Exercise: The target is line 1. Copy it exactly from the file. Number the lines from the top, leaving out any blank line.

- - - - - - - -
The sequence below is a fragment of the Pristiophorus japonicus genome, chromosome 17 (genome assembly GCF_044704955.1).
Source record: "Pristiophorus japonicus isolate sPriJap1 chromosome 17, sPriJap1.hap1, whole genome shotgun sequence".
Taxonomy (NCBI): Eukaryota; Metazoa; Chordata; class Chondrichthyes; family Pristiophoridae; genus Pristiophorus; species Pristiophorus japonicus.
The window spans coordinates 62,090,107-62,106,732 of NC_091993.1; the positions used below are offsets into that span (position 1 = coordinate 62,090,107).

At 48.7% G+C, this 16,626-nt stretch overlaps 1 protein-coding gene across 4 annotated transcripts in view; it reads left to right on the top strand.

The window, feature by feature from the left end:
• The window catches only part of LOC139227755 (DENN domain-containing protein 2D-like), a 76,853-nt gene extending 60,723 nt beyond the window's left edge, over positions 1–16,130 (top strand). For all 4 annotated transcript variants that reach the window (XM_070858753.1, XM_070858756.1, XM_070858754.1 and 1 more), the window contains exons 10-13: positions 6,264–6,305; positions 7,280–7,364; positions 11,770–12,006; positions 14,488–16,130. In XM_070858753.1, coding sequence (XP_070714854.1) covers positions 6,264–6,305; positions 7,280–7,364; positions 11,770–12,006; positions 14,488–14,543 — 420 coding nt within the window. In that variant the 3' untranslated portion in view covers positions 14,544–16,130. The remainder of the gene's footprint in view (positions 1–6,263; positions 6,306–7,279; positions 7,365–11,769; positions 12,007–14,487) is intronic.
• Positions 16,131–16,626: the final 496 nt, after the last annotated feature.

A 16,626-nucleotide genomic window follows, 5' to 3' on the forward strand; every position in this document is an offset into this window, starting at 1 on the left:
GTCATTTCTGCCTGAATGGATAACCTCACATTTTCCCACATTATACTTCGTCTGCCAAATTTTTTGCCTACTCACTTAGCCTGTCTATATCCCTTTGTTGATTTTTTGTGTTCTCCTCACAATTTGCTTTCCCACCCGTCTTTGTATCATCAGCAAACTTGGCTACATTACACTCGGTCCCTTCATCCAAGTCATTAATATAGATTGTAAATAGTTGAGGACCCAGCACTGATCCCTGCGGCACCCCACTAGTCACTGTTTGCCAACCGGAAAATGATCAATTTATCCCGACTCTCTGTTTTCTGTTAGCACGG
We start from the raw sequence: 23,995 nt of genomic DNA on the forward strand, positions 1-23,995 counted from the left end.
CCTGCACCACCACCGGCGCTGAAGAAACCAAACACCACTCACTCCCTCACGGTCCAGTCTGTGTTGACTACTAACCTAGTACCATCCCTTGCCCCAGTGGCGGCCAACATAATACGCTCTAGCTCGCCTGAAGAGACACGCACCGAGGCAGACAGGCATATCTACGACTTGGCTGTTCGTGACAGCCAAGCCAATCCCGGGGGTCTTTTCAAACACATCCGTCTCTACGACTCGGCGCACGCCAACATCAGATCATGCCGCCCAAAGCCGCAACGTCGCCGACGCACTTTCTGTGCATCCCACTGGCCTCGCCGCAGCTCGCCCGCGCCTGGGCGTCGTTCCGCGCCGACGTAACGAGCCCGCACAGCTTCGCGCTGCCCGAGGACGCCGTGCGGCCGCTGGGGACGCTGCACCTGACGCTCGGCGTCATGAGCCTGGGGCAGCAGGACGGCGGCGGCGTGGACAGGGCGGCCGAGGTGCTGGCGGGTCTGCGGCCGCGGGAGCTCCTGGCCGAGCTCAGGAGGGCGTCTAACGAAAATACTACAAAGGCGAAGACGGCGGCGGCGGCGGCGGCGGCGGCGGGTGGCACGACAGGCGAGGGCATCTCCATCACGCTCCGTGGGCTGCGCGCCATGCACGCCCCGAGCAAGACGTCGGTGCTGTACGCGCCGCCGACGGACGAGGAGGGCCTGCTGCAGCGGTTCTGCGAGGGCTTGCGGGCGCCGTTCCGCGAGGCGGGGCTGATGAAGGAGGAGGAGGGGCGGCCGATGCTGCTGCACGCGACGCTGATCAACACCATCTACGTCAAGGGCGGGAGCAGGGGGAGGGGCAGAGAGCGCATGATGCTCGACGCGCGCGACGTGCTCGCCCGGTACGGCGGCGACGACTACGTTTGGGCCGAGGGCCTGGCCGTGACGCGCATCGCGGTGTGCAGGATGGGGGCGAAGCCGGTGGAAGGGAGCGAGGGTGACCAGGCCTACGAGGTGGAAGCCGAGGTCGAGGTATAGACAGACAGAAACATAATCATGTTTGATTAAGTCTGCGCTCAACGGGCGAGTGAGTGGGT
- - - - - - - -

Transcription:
The sequence below is a fragment of the Pristiophorus japonicus genome, chromosome 17 (genome assembly GCF_044704955.1).